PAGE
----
CHARLOTTESVILLE — Frank Beamer was the picture of joy after his Virginia Tech Hokies’ 23-20 win against Virginia at Scott Stadium on Saturday, with hugs for anyone within arm’s reach, the Commonwealth Cup in his clutches and a locker room dance to end all locker room dances.
His hat cocked to the side without a care in the world, the soon-to-retire 69-year-old gave his version of The Dab — or at least a reasonable facsimile — as Virginia Tech’s players hooted and hollered in the background, celebrating the Hokies’ 16th win in 17 tries against their state rivals.
“Oh, he danced,” said Virginia Tech quarterback Michael Brewer, who gutted through multiple injuries to throw two second-half touchdown passes to key the win. “It was one of his best performances. He was extremely happy, as he should be. We’re all extremely proud of him, and we feel fortunate to get to be a part of his team.”
On a bizarre day in which reports began trickling out during the game that Memphis’ Justin Fuente had been hired to replace the retiring Beamer, the longtime coach didn’t appear to have a worry in the world during his post-game press conference.
Loose and carefree, he called his wife Cheryl up by his side and got nostalgic about his career. But ultimately, he appeared just to be relieved to extend the streaks that have come to define his tenure at Virginia Tech, with the added bonus that he’ll get to coach this team and these players for another month.
“How many guys do you know that have been fortunate enough to stay in one place for 29 years?” Beamer said. “I’ve been at a place I love, at a place where all my family was able to get their degrees. I’ve been lucky and so fortunate.”
The win means Virginia Tech (6-6, 4-4 ACC) will go to a bowl for a 23rd straight season, the second longest active streak in the country — or longest, depending on if you want to count Florida State’s 34-year streak that includes vacated games. The Hokies, who will find out their postseason destination in a week, are the ninth ACC team to become postseason-eligible.
But it also extended the Hokies’ winning streak against state rival Virginia (4-8, 3-5 ACC) to 12 games, adding to what’s already the most lopsided stretch in the series’ history.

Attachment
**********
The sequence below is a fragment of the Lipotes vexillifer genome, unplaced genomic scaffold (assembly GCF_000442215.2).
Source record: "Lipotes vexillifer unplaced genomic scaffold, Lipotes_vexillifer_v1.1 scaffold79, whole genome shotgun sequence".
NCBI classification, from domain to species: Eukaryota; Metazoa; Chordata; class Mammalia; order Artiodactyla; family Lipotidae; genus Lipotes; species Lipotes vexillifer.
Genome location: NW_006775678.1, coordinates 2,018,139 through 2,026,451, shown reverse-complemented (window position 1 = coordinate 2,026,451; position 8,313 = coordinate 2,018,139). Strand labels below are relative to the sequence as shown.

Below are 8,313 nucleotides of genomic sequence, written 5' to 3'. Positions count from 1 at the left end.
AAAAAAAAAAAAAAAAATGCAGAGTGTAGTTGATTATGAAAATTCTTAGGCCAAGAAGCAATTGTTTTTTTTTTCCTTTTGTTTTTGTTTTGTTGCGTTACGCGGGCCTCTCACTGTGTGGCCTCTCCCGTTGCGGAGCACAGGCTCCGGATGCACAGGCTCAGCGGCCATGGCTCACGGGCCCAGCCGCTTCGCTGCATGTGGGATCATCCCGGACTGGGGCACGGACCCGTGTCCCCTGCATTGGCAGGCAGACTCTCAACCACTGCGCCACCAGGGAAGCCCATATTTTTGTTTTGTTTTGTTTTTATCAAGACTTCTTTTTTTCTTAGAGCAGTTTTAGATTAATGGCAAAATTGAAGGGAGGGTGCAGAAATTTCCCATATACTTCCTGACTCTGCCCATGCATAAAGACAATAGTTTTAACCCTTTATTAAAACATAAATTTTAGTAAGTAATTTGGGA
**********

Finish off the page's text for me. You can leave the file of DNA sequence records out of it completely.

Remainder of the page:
“We’ve beaten them so many times in a row and they still don’t respect us,” defensive tackle Corey Marshall said after things got chippy at times on the field. “We’ve repeatedly shown time and time again that that’s not the way you address it. That’s not the way you handle it, to constantly get into those verbal battles, so we just wanted to prove it on the field.”
The Hokies finally did after a back-and-forth second half, putting the finishing touches on the win when Joey Slye booted a 42-yard field goal with 1:38 to play, and safety Chuck Clark intercepted an overthrown Matt Johns pass in the final minute.
“It was a great team win,” defensive coordinator Bud Foster said. “We kicked the ball well. We played great team defense. … We stepped up and played big when we needed to.”
That the score even got to 23-20 was something of a surprise. Both teams slogged through a first half that featured only field goals and a 6-6 score at the break. But they came alive in the second half.
UVa running back Albert Reid’s 57-yard third-quarter touchdown run was matched by a 2-yard touchdown catch by Tech fullback Sam Rogers early in the fourth after tight end Ryan Malleck had a 71-yard reception.
The Cavaliers went ahead with 10:04 to play on Canaan Severin’s 27-yard touchdown catch, only to be matched again when the Hokies’ Isaiah Ford had a 32-yard reception for a touchdown that tied things at 20 less than two minutes later.
The Hokies put it away with one final gutsy drive. Under siege in the first half by a Virginia defense that had three sacks and nearly knocked Brewer out of the game with a shot to the midsection from Mark Hall, the Hokies somehow managed to shore up their protection up front.
A 21-yard pass to Ford, who had 121 receiving yards, kick-started the final drive, which featured six runs by Travon McMillian for 28 yards, including 8 on one play in which the offensive line pushed him down the field in a pile after he got stood up at the line of scrimmage.
In field goal range, Virginia Tech contemplated a trick play on third down but opted for a safe run up the middle, “because we feel that Joey Slye is the best kicker in America,” offensive coordinator Scot Loeffler said. Slye rewarded that faith by drilling the field goal down the middle for a 23-20 lead.
A minute later, Clark had intercepted Johns down the field, setting off a celebration fitting of a 29-year coaching career coming to a close. Beamer saved an especially emotional hug for his son, Shane, the Hokies’ running backs coach. All the feelings of the last couple of weeks came out.
“I’ve gotten more than I deserve the past couple weeks,” Beamer said. “I promise you.”